Conclusion

Thus, we can see that winding up the NIF can affect India’s fiscal policy, federalism and also the banking system. However, the defence is that, the fund goes to the state governments and not outside India in any case.

Hence, as rightly said by Y.V.Reddy both centre and states should don coordinating roles than resorting to frictions and conflicts. And in this case, centre can share a part of the NIF proceeds as tied grants for implementing the Central Sector Schemes, thus striking a balance.


2. “In preparing for battle, I have always found that plans are useless, but planning is indispensable.” Comment in the light of the history of Indian planning.

                                                                                                            15 marks (250 words)

Approach

In this question, we need to explain the quote given in the question, in the context of India’s experience in planning. It is important here to provide apt explanation of the quote and also to give proper examples in support of our explanation.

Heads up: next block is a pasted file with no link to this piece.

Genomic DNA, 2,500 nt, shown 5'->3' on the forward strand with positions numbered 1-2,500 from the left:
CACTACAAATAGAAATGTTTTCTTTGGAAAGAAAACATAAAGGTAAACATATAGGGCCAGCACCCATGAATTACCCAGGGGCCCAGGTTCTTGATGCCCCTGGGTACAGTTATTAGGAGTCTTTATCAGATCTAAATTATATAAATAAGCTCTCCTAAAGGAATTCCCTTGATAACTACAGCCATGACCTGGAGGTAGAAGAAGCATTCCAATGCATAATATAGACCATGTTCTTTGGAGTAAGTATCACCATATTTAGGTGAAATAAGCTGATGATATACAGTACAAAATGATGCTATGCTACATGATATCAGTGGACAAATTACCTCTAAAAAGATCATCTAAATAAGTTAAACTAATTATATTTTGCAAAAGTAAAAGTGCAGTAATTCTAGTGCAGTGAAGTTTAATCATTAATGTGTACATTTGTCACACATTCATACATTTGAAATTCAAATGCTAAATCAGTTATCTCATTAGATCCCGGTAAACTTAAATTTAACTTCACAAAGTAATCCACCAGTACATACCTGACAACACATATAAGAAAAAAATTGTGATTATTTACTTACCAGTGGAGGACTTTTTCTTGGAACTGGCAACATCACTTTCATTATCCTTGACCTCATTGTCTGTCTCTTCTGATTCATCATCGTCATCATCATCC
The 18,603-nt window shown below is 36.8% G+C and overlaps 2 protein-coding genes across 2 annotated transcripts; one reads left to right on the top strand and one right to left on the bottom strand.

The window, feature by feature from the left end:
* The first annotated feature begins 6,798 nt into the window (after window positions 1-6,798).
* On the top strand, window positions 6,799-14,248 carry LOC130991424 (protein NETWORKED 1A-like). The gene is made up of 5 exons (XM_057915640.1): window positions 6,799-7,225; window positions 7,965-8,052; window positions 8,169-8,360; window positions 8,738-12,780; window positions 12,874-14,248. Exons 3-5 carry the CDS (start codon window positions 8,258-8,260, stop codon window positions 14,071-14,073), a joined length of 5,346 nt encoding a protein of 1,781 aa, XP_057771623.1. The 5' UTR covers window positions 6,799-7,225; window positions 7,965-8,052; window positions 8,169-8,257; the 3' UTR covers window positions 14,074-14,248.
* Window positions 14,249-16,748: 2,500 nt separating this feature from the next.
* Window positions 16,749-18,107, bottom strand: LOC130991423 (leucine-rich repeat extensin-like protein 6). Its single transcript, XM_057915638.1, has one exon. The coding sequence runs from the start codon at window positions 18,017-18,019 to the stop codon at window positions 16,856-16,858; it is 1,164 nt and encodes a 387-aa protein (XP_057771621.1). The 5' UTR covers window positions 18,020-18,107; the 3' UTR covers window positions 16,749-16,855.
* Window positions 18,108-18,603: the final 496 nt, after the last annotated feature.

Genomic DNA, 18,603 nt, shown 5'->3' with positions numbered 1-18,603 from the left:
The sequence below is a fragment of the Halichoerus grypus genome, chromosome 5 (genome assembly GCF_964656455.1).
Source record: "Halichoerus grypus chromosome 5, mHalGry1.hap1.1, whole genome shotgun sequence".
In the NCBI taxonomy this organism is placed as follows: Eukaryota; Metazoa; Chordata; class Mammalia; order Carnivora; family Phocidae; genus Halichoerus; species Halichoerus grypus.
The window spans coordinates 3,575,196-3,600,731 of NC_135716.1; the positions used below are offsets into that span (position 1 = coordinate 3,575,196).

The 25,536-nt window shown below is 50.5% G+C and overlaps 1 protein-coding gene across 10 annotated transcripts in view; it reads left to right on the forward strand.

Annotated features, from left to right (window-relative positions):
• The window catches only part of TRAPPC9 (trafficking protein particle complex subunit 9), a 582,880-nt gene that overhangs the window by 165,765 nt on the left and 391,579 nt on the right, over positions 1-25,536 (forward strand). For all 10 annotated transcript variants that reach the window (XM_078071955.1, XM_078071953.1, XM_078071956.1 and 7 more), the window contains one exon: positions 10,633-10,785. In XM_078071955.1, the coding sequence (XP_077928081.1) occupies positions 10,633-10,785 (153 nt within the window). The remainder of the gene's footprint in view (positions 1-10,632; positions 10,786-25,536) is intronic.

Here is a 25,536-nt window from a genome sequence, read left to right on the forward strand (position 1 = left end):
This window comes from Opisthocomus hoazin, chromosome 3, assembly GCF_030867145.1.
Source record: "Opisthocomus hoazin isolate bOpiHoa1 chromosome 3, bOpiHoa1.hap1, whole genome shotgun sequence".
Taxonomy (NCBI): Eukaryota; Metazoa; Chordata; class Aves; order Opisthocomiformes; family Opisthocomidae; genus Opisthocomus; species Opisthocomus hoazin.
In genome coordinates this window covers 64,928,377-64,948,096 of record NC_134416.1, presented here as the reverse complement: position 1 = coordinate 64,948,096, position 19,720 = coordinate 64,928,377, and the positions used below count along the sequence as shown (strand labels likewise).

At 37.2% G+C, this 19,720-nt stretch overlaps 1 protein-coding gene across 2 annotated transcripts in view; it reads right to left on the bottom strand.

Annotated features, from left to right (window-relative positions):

From Paper1

Again, we can bring in quotes, concept and keywords from the first paper wherever necessary.

Introduction

Fayol defines planning as ‘deciding the line of action to be followed, stages to go through and the methods to be used’. Here, what we can deduce from the definition is that, planning is preparation of broader sketch of our means to achieve the desired goal.

Body

The above quote of Dwight D Eisenhower, given in the question says that, planning can be successful only if it is limited to preparation of a blue print of the task. However, preparing fine details at the very stage of planning can result in making ready made plans that have more propensities of failures than successes.

Ready plans have failed several times in India;

  • Lack of flexibility: Detailed plans won’t provide flexibility to adopt. 

The planning commission was set up with the sole motto of reducing the inter-state inequality. However, all through its journey the commission formulated the centralized plans without taking the preferences of states into consideration. Many Chief Ministers even boycotted the National Development Council meetings because they were not given enough opportunity to express their views.